This principle can be applied as we can simultaneously change all 0s into 1s and 1s into 0s and the equality still holds. For example, B + 1 = 1 also holds true if 1–> 0 for both sides, B.0 = 0. Also, if we perform dual twice on a function, we get back the function.

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Self-Dual Functions

Any function is said to be self-dual if its one-time dual gives the function back. Expression wise it is, (fD ) = f. An example of self-dual functions is: –

  • f (A, B, C) = AB + BC + CA
    its fD is (A + B) (B + C) (C + A)
    = (A + B) (A+C) (B + C)
    = (A + BC) (B + C) Applying distributive law (A + BC = (A+B) (A+C))
    = (AB + AC + BC) Expanding the result by multiplying each term
    = f

Positive Boolean Logic

In the positive Boolean logic, we treat the higher value or the more positive value of voltage as HIGH and the less positive voltage as LOW. High is represented by 1 and low by 0 in positive logic. Here are the truth tables of AND, OR and NOT using positive Boolean logic.

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A B A and B
0
0
0
0
1
0
1
0
0
1
1
1
A B A or B
0
0
0
0
1
1
1
0
1
1
1
1
A Not A
0
1
1
0

Practically as an example, if we take 3V and 0V, then our 3V will represent high (1), and -1V will represent low logic (0).

Negative Boolean Logic

In the negative Boolean logic, the more negative represents HIGH and the less negative value represents LOW. So, here 0 represents high logic and 1 means logic low. Here is the truth table for AND, OR & NOT using negative Boolean logic.

A B A and B
0
0
1
0
1
1
1
0
1
1
1
0
A B A or B
0
0
0
0
1
0
1
0
0
1
1
1
A Not A
0
1
1
0

Practically as an example, if we take 3V and -4V, then our -4V will represent high (0) and 3V will represent low logic (1).

Properties of Positive and Negative Boolean Logic

Here are the properties of negative and positive logic listed below.

  • The AND operation in positive logic is equivalent to OR Operation in negative logic.
  • The OR operation in positive logic is equivalent to AND operation in negative logic.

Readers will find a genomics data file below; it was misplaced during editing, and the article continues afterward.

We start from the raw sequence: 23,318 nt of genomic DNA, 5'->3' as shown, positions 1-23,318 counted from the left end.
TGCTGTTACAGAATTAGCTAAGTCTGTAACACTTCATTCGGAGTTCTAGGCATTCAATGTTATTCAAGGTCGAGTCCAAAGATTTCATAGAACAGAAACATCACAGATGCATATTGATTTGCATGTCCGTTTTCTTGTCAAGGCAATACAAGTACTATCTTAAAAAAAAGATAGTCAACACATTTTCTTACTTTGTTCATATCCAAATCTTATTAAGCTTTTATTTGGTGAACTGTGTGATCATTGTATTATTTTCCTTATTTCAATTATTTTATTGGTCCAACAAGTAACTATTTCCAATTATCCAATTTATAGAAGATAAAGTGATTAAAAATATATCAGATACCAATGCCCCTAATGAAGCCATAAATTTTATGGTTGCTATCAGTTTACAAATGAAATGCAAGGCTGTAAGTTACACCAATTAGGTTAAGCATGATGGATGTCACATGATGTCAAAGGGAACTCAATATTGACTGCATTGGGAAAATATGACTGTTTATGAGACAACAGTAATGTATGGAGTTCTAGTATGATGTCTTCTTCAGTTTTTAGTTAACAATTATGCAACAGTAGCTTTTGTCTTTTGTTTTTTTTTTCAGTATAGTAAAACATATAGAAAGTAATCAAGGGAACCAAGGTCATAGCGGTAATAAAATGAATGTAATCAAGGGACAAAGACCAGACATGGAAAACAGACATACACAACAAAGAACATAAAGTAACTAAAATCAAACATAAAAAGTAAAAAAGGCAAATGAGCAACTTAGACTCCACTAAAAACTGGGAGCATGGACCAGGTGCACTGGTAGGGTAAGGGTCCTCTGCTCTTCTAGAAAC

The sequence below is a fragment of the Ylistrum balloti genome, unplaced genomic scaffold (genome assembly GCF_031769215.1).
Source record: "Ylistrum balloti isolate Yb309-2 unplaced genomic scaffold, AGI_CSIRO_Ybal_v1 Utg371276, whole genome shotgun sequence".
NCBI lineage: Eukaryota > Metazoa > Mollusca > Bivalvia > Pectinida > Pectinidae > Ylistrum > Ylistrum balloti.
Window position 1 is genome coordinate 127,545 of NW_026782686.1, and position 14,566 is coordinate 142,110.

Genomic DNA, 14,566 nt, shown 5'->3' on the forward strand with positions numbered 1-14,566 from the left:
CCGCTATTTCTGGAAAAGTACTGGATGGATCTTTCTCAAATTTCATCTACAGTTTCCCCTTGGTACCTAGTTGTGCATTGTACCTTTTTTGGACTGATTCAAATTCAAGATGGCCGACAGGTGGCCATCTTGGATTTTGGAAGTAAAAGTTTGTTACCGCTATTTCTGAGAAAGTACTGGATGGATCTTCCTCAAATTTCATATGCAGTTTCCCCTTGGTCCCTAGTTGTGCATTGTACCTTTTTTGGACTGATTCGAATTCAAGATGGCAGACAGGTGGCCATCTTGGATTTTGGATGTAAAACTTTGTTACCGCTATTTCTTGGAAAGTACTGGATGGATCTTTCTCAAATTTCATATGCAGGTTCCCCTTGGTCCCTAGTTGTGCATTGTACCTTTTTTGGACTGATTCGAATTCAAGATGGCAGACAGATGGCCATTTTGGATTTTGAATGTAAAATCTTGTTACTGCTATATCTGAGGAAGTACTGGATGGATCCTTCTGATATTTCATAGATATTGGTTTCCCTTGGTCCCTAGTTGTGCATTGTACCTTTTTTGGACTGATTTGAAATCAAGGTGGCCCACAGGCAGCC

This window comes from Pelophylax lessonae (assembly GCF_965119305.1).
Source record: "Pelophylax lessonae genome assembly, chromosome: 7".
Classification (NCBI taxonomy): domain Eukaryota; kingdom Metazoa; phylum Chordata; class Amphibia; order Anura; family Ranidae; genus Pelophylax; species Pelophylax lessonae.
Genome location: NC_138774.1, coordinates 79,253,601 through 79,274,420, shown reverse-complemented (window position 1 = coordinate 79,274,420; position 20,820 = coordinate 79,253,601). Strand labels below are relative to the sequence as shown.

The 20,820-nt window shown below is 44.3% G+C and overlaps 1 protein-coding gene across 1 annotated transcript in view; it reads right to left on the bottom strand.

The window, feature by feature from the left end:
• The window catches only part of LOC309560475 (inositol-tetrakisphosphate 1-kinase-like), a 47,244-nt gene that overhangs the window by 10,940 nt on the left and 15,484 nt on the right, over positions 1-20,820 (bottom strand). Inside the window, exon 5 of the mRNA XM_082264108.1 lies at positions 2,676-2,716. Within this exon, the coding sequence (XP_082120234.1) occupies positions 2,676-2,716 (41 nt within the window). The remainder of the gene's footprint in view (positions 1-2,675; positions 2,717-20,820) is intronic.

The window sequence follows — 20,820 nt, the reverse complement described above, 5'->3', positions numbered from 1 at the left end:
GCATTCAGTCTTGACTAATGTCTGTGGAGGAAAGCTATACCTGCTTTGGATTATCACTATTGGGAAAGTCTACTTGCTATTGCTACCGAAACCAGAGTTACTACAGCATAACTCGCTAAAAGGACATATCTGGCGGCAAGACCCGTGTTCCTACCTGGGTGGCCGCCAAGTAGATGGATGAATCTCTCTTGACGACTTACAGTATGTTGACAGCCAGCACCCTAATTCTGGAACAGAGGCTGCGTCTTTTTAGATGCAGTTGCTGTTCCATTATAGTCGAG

• The NOR operation remains unchanged as it simply inverts the values.

Key Points to Remember

Here are the key points to remember in “Redundancy Principle and Duality Theorem”.

  • The redundancy theorem is applied to an expression containing three variables when only one variable is present in both negated and unnegated forms.
  • In the redundancy theorem, the terms which do not contain the negated and unnegated variable are redundant and can be excluded.
  • According to the duality theorem, we can replace all AND functions with OR functions and vice-versa in an expression without changing its value.
  • Applying two times dual to a function gives us the function back.
  • Self-dual functions are those, whose one-time dual is the function itself.
  • In the positive Boolean logic, the more positive value is taken as HIGH. 1 represents high in positive logic.
  • In the negative Boolean logic, the more negative value is taken as HIGH. 0 represents high in negative logic.

If you find any mistake above, kindly email to [email protected]

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Manish Bhojasia - Founder & CTO at Sanfoundry
Manish Bhojasia, a technology veteran with 20+ years @ Cisco & Wipro, is Founder and CTO at Sanfoundry. He lives in Bangalore, and focuses on development of Linux Kernel, SAN Technologies, Advanced C, Data Structures & Alogrithms. Stay connected with him at LinkedIn.